Joris Gjata (vol. 2, no. 20 of the Turkey Analys)
Since May 10, 2008 Turkey has been negotiating with the International Monetary Fund (IMF) over another three-year Stand-by Agreement, the corresponding loan and its conditionality. Despite debates on the need for such agreement, implicit in the statements of the IMF and Turkey’s authorities, the fact is that they both want it. However, there is no deal yet, its conclusion being delayed by the Turkish government. The reason for such a delay is not the political cost of an IMF agreement, as is generally supposed: it is the lack of a compelling political benefit from announcing the decision early. Yet, the reluctance of the Turkish government risks coming at a cost for the recovery of the Turkish economy.
By M. K. Kaya (vol. 2, no. 15 of the Turkey Analyst)
Turkey has been severely affected by the global economic crisis. The country is in deep recession. However, it is still uncertain whether an agreement with the International Monetary Fund will be reached. The agreement with the IMF was expected to be signed after the local elections in March 2009, but the Turkish government continues to postpone the issue. The non-existence of an agreement with the IMF is above all a testimony to the lack of any economic administration to speak of. To implement the measures that are necessary if Turkey is to avoid another economic collapse means that the AKP must be prepared to sacrifice its hold on power.
By Gareth Jenkins (vol. 2, no. 5 of the Turkey Analyst)
When the global financial crisis sent economies around the world into a tailspin, officials from Turkey’s ruling Justice and Development Party, AKP insisted that the country would remain unaffected. One of the reasons appeared to be a simple refusal to acknowledge that anything negative could happen to the Turkish economy while the AKP was in government. Another seems to have been a reluctance to introduce austerity measures in the run-up to the local elections of March 29, 2009. There is a danger that the combination of pride and political short-termism could both deepen the impending economic recession in Turkey and threaten the social and political fabric of the country.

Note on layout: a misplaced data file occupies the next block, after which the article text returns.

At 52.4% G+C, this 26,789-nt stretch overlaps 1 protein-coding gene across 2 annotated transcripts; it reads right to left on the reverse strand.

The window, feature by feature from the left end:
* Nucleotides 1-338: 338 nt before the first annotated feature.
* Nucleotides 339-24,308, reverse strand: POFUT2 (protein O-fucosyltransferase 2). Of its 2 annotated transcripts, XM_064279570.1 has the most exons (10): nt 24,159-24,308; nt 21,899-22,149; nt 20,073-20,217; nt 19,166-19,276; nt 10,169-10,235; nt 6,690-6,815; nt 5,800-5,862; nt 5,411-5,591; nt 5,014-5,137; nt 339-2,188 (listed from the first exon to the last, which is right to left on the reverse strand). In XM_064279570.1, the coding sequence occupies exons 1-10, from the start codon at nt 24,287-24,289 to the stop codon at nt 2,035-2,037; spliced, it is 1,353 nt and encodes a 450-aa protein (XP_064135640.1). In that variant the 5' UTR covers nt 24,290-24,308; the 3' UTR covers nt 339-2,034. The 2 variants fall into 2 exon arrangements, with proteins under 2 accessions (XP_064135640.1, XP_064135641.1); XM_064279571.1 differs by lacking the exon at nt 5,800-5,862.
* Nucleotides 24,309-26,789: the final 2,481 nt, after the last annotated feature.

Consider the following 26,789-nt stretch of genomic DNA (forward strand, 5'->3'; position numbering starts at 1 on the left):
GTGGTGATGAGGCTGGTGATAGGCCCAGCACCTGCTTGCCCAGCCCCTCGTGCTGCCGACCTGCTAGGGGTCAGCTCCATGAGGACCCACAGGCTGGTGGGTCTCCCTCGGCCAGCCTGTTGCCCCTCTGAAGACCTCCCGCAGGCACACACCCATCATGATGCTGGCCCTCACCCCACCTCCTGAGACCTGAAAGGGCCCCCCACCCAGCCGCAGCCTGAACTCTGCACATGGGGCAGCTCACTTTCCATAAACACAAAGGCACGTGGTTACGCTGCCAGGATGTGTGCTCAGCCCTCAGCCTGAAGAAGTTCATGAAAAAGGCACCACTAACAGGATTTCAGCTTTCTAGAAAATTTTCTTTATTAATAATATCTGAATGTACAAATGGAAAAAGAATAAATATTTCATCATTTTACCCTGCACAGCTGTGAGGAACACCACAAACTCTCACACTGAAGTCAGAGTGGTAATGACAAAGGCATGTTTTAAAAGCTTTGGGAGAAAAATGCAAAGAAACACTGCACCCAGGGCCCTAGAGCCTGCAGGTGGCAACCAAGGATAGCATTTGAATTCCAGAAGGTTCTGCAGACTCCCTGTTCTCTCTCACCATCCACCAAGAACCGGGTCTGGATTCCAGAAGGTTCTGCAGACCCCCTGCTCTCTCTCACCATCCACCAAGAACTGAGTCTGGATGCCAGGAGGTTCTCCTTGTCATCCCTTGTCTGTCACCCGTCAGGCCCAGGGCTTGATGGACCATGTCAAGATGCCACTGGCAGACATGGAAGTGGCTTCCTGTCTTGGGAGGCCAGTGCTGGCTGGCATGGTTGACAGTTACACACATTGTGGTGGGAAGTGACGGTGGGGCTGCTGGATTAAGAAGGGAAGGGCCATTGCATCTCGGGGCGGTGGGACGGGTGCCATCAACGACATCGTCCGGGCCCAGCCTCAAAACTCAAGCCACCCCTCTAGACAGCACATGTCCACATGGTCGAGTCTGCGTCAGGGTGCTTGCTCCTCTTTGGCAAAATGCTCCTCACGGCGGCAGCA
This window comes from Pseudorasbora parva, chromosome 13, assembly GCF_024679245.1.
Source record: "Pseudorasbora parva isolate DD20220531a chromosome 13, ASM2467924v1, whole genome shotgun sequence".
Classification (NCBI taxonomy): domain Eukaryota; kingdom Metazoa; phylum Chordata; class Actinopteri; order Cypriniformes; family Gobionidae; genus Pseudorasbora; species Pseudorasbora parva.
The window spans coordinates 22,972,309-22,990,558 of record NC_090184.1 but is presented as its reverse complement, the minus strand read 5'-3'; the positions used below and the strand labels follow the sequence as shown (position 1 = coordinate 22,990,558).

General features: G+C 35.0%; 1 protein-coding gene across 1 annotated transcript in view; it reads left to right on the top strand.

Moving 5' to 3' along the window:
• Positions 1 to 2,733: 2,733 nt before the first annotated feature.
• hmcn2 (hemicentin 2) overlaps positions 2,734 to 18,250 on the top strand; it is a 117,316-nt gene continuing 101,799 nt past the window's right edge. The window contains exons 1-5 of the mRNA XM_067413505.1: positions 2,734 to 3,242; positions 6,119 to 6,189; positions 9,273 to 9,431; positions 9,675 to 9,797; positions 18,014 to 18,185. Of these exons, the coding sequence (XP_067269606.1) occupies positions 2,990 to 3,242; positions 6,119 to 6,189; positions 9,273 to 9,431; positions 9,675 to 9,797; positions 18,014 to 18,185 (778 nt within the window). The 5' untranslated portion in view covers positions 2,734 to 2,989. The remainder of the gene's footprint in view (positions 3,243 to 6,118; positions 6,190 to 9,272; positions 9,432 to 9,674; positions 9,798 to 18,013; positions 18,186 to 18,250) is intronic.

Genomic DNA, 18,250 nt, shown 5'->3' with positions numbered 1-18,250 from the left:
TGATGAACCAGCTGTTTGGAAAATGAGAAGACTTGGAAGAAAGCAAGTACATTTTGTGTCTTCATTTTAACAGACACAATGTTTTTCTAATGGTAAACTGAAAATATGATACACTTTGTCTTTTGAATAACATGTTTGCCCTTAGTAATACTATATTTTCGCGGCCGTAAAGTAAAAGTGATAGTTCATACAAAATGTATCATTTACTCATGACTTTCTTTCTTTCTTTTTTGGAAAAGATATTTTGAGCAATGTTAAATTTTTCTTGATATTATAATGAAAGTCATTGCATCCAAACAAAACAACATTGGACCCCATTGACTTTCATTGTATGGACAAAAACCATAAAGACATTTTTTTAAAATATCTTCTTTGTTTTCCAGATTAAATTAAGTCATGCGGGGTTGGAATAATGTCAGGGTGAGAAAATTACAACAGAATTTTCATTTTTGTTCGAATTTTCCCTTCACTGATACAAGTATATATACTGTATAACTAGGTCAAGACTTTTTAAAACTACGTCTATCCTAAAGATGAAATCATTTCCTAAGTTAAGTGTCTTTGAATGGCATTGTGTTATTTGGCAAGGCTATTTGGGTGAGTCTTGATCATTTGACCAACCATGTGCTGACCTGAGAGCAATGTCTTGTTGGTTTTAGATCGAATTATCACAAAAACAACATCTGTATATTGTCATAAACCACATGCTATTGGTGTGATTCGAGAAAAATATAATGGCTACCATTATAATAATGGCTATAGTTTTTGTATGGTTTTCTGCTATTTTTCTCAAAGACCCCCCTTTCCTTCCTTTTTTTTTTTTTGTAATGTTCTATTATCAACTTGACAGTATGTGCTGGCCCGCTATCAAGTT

By M. K. Kaya (vol. 1, no. 19 of the Turkey Analyst)
The effects of the global economic crisis are increasingly making themselves felt in Turkey as well. After having initially taken the position that Turkey would somehow remain shielded from the global unrest, the AKP government has gradually been forced to acknowledge the vulnerability of the Turkish economy. However, with continued political instability and with the upcoming local elections, the AKP government is having severe difficulties in mustering the required ability to manage the unfolding economic crisis.
The explosion at the Soma coal mine that claimed the lives of three hundred workers has led some to critical comments against the neo-liberal economic regime in Turkey. Hasan Cemal, a liberal commentator, argues that it’s time to revisit long-forgotten notions like social justice and he questions the wisdom of totally expelling the state from the economy. The rising tensions in Turkish society are of great concern for many commentators. Oral Çalışlar, a liberal, warns that Turkey is drifting toward chaos. And although he does not hold Prime Minister Recep Tayyip Erdoğan solely responsible for this dangerous drift, he nonetheless argues that Erdoğan’s reactions exacerbate the polarization and he urges him to take steps that ease the tensions. Yüksel Taşkın, a social democratic academic and columnist, accuses the AKP government of having intentionally alienated the Alevis and he warns that especially the Alevi youth has become a powder keg that is ready to blow up.
The Turkey Analyst is a publication of the Central Asia-Caucasus Institute & Silk Road Studies Joint Center, designed to bring authoritative analysis and news on the rapidly developing domestic and foreign policy issues in Turkey. It includes topical analysis, as well as a summary of the Turkish media debate.